Gorbatschow stopped a similar one in Siberia.

http://en.wikipedia.org/wiki/Northern_river_reversal"


From the wiki: "In 1971, at a meeting of the International Atomic Energy Agency in Vienna the Soviets disclosed information about successful earthworks on the route of the Pechora-Kama Canal using detonations of three 15-kiloton nuclear devices spaced 500 feet apart, claiming negligible radioactive fallout."

Good God! I did not know that.

SKT said...

A while ago you wrote that San Francisco's crazy Democrats might have actually had it right all along by limiting growth, because in modern California, what is growth? More Mexicans.

With this scheme, what will it actually bring to the Western U.S., except more Mexicans?

Perhaps it's better that water costs rise and squeeze out further illegal immigration.

Anonymous said...

"Around 1900 people thought in large terms. Recently, it has become fashionable to think small."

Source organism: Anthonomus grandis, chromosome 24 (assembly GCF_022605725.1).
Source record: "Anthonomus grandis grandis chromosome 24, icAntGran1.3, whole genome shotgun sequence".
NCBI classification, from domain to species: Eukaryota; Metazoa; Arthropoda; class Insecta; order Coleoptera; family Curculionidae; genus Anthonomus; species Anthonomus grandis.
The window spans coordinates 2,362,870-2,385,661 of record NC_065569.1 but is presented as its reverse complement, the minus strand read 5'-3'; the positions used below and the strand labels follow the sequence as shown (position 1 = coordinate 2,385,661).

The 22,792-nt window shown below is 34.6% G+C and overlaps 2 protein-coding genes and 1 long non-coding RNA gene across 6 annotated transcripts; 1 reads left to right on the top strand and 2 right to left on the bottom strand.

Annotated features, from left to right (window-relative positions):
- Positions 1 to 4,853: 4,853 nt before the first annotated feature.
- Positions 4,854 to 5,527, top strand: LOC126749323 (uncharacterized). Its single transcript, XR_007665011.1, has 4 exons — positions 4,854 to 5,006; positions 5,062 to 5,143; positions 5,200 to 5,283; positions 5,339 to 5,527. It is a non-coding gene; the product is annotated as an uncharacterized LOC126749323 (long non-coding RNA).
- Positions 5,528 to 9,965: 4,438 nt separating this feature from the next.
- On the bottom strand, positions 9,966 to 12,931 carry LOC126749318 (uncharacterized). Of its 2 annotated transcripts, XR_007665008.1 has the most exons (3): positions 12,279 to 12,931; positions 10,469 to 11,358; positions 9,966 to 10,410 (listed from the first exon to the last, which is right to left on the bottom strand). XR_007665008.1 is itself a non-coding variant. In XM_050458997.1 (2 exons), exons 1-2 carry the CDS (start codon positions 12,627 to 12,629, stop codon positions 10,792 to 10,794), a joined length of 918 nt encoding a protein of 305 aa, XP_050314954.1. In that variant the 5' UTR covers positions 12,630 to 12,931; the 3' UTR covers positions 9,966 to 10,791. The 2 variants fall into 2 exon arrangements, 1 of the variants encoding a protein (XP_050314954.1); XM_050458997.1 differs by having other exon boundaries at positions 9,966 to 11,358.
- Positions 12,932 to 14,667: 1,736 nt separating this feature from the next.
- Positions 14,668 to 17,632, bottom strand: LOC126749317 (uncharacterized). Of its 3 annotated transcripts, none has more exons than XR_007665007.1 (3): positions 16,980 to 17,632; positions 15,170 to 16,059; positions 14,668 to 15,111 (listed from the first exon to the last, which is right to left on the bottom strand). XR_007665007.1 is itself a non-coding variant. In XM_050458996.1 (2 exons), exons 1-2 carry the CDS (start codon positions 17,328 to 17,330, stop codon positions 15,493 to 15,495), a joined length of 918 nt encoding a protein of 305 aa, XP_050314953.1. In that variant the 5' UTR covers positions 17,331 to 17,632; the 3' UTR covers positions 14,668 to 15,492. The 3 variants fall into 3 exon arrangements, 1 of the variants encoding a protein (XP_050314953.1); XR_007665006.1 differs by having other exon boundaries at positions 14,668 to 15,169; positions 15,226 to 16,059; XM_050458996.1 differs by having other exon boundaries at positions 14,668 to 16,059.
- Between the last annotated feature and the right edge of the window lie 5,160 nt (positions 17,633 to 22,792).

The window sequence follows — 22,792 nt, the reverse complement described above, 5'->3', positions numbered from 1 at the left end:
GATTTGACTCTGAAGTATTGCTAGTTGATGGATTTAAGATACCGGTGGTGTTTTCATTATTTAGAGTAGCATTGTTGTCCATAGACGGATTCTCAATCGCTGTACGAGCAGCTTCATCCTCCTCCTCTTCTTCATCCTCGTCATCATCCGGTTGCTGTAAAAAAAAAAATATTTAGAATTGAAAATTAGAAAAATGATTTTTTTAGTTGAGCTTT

Sad, but true. Americans, probably Westerners in general nowadays, really are afraid of progress.

This is the first I've ever heard of this plan.
Personally I think it's a shame the US didn't annex Baja California and Sonora after the Mexican War. I've read proposals for a canal to be built from the Gulf of California to the Salton Sea. This canal would allow the now heavily polluted Salton Sea to drain out to the Gulf and allow Gulf water to fill the Salton Sea. Indio or some other inland California city could become a seaport. Desalination plants could be built for the Salton water to be used as drinking water or irrigation water. I've even heard proposals to flood Death Valley...although that doesn't sound as feasible.